Parental Guilt: What Should We Feel Guilty About?

A dad dropping off his daughter at daycare

Writer Ann Beattie once said "a parent's reach only goes so far." We can't keep our children from unexpected harm, heartbreak, disappointment and other life experiences but we can do our best to engage and parent our children.

Here are a few tips for identifying unproductive guilt and getting the most out of the guilt that is justified.

We should NOT feel guilty when:

  • We go to work—at home or out of the home.
  • We run or walk or go to the gym.
  • We want some time for ourselves. Being a good parent doesn't mean not having a life. In fact all of the above may make us better parents and role models for our children.
  • Our children get a few bumps and bruises—physical and emotional. If children don't get to fall down, how will they learn to pick themselves up?

We should feel guilty when we:

  • Don't make time for our children. Children need ample amounts of our time throughout childhood. They don't need all of our time, or time-on-demand, but they do require lots of time, and time when they really need it. Sending a child to an enrichment experience is not equal to having that child spend time with us.
  • Are not fully there when we do make time. If we don't turn off the cell phone or Blackberry, or engage them in the work we are doing, the time is diminished. It's very sad to see a parent continue to talk on their cell phone headset after a brief smile to their child and the child's teacher when picking up their child from child care.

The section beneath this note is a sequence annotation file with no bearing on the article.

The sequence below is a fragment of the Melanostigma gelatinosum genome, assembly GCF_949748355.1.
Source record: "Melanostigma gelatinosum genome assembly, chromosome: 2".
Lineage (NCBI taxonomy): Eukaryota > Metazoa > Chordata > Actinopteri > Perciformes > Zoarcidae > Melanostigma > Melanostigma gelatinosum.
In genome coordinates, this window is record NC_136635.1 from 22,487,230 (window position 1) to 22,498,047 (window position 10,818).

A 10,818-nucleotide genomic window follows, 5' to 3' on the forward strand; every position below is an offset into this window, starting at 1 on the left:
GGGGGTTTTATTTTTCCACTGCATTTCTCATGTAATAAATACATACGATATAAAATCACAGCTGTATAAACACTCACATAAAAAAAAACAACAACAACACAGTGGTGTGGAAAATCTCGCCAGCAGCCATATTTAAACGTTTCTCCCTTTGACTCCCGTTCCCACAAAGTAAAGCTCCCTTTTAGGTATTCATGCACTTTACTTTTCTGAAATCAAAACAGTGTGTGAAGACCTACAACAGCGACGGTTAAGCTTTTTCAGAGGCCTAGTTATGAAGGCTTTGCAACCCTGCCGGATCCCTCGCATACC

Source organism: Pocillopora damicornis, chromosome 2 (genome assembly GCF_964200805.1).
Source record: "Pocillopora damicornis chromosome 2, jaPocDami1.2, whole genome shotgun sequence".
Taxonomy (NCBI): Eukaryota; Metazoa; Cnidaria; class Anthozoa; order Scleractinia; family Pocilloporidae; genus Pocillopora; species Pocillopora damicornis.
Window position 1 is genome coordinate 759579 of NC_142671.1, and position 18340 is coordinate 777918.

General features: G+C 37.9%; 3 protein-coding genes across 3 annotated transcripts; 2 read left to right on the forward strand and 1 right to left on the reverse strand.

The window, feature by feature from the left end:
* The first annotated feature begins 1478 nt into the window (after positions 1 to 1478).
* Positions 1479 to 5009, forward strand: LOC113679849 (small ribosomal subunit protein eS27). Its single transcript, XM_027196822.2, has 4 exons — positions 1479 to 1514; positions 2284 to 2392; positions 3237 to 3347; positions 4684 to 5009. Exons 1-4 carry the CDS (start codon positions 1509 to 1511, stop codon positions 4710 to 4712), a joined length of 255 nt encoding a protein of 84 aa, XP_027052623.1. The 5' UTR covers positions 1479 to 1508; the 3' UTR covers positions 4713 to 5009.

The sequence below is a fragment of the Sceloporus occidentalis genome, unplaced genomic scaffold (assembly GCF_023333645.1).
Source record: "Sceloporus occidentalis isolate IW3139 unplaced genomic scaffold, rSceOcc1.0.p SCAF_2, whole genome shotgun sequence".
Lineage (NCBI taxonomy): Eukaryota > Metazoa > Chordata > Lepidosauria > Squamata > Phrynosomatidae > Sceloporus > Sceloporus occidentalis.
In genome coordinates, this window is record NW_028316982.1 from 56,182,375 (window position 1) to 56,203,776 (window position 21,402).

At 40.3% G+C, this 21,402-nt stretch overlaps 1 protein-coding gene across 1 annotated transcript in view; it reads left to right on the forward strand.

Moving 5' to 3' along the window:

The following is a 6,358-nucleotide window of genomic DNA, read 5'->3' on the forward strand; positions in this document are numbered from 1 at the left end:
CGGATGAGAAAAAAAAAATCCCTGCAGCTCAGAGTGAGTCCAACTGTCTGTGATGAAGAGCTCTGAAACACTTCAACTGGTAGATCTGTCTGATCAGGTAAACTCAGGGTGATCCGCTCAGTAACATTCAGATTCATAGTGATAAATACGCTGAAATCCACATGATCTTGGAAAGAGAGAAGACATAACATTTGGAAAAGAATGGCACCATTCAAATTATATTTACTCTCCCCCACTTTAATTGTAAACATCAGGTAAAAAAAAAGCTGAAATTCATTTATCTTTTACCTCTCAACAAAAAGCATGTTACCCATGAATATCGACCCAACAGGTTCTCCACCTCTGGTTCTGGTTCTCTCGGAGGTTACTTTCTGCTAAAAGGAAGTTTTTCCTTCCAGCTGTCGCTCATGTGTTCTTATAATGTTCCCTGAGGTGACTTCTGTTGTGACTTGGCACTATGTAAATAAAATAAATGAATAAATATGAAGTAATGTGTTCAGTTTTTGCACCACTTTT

• Give in and don't stick by "no." We all say "no, no, no, yes" and give in occasionally, but making it a habit doesn't do anyone any favors.
  • Put the television in the child's room and the DVD player in the car. If children don't develop the capacity to amuse themselves, to read, and to have conversations, it could be a huge developmental loss.
  • Also, when we don't try to be:
    • Empathetic and see the world through their eyes.
    • Positive with high expectations because low expectations lead to self-fulfilling prophecies.
    • Realistic in our parenting based on an understanding of the child and the life she is leading.
    • Optimistic and give our children an optimistic view of life.
    • The parent we want to be and the person we want to be and we should give ourselves credit when we are doing our best.

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In 1986, our founders saw that child care was an enormous obstacle for working parents. On-site centers became one way we responded to help employees – and organizations -- work better. Today we offer child care, elder care, and help for education and careers -- tools used by more than 1,000 of the world’s top employers and that power many of the world's best brands
A dad dropping off his daughter at daycare